The concept of what defines Artificial Intelligence has changed over time, but at the core there has always been the idea of building machines which are capable of thinking like humans. These machines may or may not be able to replace humans completely in certain fields but they have the capabilities to be more than just a program. They can outgrow themselves on the basis of previous results and observations.
After all, human beings have proven uniquely capable of interpreting the world around us and using the information we pick up to effect change. If we want to build machines to help us to this more efficiently, then it makes sense to use ourselves as a blueprint!
Artificial Intelligence, then, can be thought of as simulating the capacity for abstract, creative, deductive thought – and particularly the ability to learn – using the digital, binary logic of computers.
Research and development work in AI is split between two branches.
Applied AI – Applied Artificial Intelligence is the one which uses the principles of simulating human thought to carry out one specific task.
Generalized AI – Generalized AI is the one which seeks to develop machine intelligences that can turn their hands to any task, much like a person.
This is something which is a major problem in various parts of the world. Especially ones which are either dependent on climatic conditions for their natural produce like agricultural products and the one which are prone to catastrophes / hazards that can be triggered by climate change. There are various countries whose Gross Domestic Product(GDP) is dependent on quantity of rains in different parts. Similarly, a lot of countries plan their disaster management based on their geographical location which affects a major chunk of their population.
Need of AI in Climate Change
Now, you can easily understand, the scope of Artificial Intelligence in Climatic Change predictions. Human made structures and technologies go as per their design. Even if there are variations in desired results, it is easily identifiable, and hence can be easily resolved. Things get quite difficult when Nature comes into picture. It is never easy to predict how nature is going to take the course of action in coming future. There are various possible parameters which directly or indirectly affects climatic change but the calculations prove to be less accurate and many a times the deviations in results is too high to compromise.
Now, with the help of Artificial Intelligence, these calculations have become smarter. The parameters that affect climatic changes varies to a large extent and based on regions, these parameters change. For example, monsoon in one region can be based on its proximity to coastal region while in some region it can be defined because of its proximity to mountains. There is no exact equation which can predict climatic changes in two regions with geographically different conditions. This is where the need of AI roots itself.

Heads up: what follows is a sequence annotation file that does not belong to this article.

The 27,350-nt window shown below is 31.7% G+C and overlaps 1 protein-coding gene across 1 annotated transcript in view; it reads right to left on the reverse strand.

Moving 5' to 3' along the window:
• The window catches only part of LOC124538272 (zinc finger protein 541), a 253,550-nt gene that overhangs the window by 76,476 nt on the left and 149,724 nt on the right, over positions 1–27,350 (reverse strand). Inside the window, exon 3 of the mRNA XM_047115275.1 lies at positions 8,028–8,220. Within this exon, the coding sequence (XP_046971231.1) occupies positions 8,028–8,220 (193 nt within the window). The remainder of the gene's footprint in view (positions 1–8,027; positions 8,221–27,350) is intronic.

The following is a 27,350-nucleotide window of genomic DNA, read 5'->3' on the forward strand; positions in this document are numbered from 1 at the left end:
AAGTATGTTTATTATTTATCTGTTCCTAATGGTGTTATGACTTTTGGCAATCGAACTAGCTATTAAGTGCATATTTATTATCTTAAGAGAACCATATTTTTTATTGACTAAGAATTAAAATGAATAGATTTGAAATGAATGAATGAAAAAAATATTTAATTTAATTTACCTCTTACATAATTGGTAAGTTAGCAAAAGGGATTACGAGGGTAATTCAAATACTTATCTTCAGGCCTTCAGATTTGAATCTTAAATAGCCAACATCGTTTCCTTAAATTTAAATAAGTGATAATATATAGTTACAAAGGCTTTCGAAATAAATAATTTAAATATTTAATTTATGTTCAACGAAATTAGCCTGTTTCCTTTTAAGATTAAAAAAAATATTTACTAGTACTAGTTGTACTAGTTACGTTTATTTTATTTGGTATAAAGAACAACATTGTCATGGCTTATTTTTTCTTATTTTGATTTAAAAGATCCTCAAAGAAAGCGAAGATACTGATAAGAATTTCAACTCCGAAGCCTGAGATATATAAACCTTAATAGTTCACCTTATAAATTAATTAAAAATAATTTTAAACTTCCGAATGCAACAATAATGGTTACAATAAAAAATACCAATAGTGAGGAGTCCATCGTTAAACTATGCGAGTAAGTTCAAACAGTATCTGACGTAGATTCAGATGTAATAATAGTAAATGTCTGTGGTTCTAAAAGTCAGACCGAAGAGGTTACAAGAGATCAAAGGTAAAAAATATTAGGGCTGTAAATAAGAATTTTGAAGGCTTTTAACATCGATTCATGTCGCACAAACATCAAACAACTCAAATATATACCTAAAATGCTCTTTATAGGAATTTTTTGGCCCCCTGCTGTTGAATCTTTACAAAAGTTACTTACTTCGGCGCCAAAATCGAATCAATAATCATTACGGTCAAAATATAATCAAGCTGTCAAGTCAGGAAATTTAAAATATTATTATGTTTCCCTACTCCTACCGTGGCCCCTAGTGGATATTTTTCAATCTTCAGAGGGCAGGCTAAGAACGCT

Three areas of climate and weather research seem to be benefitting most from the surge in AI. Let us study about them first.
First, machine-learning algorithms trained on data from extreme climate events have succeeded in identifying tropical cyclones and atmospheric rivers—the latter of which can dump dangerous amounts of precipitation on an area but aren’t always easy for humans to identify (paper).
Second, AI is also being used to analyze strengths and weaknesses among the dozens of models the IPCC uses to investigate climate change. An algorithm that weights the results of individual models can produce an analysis that’s more reliable than any one model would be on its own.
Third, Meteorologists are also increasingly using AI to help predict how long a storm might last, or whether it will produce damaging hail, for example.
Of course, the trouble with using such sophisticated software is that, as we have pointed out before, computers are very bad at telling you how they arrived at their decisions. It’s one of the biggest problems in Artificial Intelligence and some weather and climate modelers are rightly concerned about relying too much on “black box” AI systems to draw conclusions about how the climate is changing or to make forecasts about when and where extreme weather might strike next.
With climate change, exploring and protecting the global commons will be phenomenally difficult. Decisions must be taken in a context full of uncertainty and partial insight, and the whole issue is ripe for political polarization. However, there is at least one big difference between climate change and AI. In the case of climate change, it is convenient for most
However, the big lesson of climate change is not to leave the consensus building too late. As a society we need to be debating this widely, learning from the successes and failures of the climate change debate. We need to explore what limitations on AI would benefit humankind, and how to establish the global governance to achieve them.
We live in interesting times, with AI set to bring immense benefits, but we must debate potential pitfalls before it’s too late.
Like any other technology, AI comes with various benefits as well as risks. Because of benefits, risks cannot be ignored. Security is another major concern in this field as well. This is a type of “deep learning” that allows machines to process information for themselves on a very sophisticated level, allowing them to perform complex functions. Big data is speeding up the AI development process, and we may be seeing more integration of AI technology in our everyday lives relatively soon. While much of this technology is still rudimentary at the moment, but we can expect better results especially in field of climatic changes.